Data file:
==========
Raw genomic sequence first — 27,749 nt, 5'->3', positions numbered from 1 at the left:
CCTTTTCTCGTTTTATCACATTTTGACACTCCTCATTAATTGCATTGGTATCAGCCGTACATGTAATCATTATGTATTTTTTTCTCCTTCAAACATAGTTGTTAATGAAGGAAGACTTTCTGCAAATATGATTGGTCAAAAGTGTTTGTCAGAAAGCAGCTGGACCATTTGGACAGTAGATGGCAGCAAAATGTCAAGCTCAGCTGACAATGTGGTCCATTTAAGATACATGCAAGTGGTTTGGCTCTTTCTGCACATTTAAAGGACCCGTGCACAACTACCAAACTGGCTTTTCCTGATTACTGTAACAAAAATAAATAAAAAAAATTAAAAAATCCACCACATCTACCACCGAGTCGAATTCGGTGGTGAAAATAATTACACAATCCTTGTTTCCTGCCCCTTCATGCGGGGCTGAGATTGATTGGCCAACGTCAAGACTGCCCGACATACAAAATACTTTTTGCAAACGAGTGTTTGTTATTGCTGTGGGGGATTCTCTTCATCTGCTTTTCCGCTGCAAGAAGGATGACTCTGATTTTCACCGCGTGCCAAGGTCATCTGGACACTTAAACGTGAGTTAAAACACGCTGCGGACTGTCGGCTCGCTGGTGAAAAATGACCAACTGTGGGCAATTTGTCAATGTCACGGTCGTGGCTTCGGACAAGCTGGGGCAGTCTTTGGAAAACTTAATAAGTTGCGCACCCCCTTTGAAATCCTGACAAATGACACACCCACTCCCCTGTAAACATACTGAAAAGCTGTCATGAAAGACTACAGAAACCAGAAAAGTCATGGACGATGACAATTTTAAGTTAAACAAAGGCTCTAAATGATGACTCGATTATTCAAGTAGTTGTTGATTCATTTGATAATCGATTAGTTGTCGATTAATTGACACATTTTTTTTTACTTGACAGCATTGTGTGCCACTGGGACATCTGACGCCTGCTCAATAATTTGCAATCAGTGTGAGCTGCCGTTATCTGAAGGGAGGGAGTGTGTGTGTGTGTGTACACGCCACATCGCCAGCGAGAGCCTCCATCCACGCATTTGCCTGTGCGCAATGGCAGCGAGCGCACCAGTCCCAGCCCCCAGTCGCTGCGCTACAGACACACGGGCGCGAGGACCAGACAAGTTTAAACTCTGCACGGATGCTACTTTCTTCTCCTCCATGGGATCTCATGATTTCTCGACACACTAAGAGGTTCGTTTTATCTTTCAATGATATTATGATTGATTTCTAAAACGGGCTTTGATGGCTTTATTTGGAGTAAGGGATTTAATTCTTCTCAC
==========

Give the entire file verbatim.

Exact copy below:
Raw genomic sequence first — 27,749 nt, 5'->3', positions numbered from 1 at the left:
CCTTTTCTCGTTTTATCACATTTTGACACTCCTCATTAATTGCATTGGTATCAGCCGTACATGTAATCATTATGTATTTTTTTCTCCTTCAAACATAGTTGTTAATGAAGGAAGACTTTCTGCAAATATGATTGGTCAAAAGTGTTTGTCAGAAAGCAGCTGGACCATTTGGACAGTAGATGGCAGCAAAATGTCAAGCTCAGCTGACAATGTGGTCCATTTAAGATACATGCAAGTGGTTTGGCTCTTTCTGCACATTTAAAGGACCCGTGCACAACTACCAAACTGGCTTTTCCTGATTACTGTAACAAAAATAAATAAAAAAAATTAAAAAATCCACCACATCTACCACCGAGTCGAATTCGGTGGTGAAAATAATTACACAATCCTTGTTTCCTGCCCCTTCATGCGGGGCTGAGATTGATTGGCCAACGTCAAGACTGCCCGACATACAAAATACTTTTTGCAAACGAGTGTTTGTTATTGCTGTGGGGGATTCTCTTCATCTGCTTTTCCGCTGCAAGAAGGATGACTCTGATTTTCACCGCGTGCCAAGGTCATCTGGACACTTAAACGTGAGTTAAAACACGCTGCGGACTGTCGGCTCGCTGGTGAAAAATGACCAACTGTGGGCAATTTGTCAATGTCACGGTCGTGGCTTCGGACAAGCTGGGGCAGTCTTTGGAAAACTTAATAAGTTGCGCACCCCCTTTGAAATCCTGACAAATGACACACCCACTCCCCTGTAAACATACTGAAAAGCTGTCATGAAAGACTACAGAAACCAGAAAAGTCATGGACGATGACAATTTTAAGTTAAACAAAGGCTCTAAATGATGACTCGATTATTCAAGTAGTTGTTGATTCATTTGATAATCGATTAGTTGTCGATTAATTGACACATTTTTTTTTACTTGACAGCATTGTGTGCCACTGGGACATCTGACGCCTGCTCAATAATTTGCAATCAGTGTGAGCTGCCGTTATCTGAAGGGAGGGAGTGTGTGTGTGTGTGTACACGCCACATCGCCAGCGAGAGCCTCCATCCACGCATTTGCCTGTGCGCAATGGCAGCGAGCGCACCAGTCCCAGCCCCCAGTCGCTGCGCTACAGACACACGGGCGCGAGGACCAGACAAGTTTAAACTCTGCACGGATGCTACTTTCTTCTCCTCCATGGGATCTCATGATTTCTCGACACACTAAGAGGTTCGTTTTATCTTTCAATGATATTATGATTGATTTCTAAAACGGGCTTTGATGGCTTTATTTGGAGTAAGGGATTTAATTCTTCTCAC